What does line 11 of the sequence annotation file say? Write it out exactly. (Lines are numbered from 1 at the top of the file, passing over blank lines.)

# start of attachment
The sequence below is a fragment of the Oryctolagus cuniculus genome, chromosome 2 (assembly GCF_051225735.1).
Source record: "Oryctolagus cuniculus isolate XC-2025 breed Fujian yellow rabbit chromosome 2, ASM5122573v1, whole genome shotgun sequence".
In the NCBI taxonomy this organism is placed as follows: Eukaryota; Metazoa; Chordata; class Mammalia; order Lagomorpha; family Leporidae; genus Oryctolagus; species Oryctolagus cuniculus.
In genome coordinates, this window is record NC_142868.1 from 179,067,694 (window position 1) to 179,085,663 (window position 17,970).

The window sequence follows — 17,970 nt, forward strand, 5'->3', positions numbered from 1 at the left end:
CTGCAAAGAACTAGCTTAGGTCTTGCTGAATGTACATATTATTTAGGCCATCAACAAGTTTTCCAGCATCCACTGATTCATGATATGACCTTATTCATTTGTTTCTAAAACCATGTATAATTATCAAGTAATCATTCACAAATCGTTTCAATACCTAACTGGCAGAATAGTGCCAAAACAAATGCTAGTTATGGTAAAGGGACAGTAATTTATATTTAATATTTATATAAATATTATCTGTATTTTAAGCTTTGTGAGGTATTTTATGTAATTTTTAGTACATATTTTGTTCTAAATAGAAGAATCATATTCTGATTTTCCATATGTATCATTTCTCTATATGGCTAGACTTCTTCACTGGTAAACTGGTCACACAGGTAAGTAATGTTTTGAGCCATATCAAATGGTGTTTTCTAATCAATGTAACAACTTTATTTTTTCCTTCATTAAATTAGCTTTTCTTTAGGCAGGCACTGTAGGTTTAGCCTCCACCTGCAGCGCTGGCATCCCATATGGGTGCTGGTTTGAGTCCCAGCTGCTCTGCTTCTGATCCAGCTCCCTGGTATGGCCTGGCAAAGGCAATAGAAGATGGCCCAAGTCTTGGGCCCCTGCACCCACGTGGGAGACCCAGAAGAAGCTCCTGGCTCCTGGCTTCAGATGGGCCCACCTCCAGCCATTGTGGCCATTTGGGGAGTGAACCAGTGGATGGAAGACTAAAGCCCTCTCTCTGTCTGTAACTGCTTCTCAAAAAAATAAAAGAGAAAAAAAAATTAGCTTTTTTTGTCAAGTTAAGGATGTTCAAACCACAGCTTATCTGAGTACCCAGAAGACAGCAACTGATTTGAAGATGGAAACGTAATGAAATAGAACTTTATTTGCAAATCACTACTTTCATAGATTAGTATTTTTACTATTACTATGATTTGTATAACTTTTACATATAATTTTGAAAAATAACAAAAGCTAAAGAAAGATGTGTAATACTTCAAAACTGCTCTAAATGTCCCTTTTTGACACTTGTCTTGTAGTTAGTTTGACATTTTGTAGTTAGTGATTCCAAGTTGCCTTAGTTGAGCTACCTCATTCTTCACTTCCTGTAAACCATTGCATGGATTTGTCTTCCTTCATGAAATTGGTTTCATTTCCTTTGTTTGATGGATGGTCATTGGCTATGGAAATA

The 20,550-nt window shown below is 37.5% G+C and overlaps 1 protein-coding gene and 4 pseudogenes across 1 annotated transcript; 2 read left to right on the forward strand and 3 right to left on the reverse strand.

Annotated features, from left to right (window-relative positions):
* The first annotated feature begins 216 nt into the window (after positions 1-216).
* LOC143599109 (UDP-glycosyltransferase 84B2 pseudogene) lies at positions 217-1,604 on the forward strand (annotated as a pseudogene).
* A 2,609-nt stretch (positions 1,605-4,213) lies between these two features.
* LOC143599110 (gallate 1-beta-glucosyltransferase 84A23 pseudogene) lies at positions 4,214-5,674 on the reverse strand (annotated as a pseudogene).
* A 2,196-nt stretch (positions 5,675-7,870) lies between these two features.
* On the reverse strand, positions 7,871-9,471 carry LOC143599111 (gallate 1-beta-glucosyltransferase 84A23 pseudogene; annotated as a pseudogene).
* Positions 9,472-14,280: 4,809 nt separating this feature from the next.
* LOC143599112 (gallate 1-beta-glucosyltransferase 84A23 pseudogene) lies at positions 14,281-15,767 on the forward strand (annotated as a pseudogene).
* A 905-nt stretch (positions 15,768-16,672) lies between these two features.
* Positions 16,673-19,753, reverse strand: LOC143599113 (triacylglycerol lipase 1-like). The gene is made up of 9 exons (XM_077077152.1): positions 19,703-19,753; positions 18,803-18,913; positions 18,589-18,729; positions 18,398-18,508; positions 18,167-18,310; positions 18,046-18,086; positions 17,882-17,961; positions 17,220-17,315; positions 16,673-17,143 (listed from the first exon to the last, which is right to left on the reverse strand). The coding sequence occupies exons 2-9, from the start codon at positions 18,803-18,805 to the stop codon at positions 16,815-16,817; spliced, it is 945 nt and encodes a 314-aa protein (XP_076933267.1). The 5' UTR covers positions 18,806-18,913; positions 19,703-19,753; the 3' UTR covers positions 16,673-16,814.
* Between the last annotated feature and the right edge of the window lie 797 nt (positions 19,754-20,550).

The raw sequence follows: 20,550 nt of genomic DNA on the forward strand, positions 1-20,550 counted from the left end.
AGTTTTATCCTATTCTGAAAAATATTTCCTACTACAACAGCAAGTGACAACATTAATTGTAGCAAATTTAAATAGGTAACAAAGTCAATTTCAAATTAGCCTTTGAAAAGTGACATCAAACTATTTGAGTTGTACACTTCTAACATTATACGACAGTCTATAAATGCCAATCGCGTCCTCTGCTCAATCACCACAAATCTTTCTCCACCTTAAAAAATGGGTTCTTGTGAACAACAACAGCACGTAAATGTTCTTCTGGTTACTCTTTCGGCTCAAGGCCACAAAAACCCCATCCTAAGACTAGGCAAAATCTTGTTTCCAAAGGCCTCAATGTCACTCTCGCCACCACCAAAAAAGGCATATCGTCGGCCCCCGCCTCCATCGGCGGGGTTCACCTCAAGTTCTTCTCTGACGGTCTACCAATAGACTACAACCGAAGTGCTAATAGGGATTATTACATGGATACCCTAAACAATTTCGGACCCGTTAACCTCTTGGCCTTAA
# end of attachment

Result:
* A 2,609-nt stretch (positions 1,605-4,213) lies between these two features.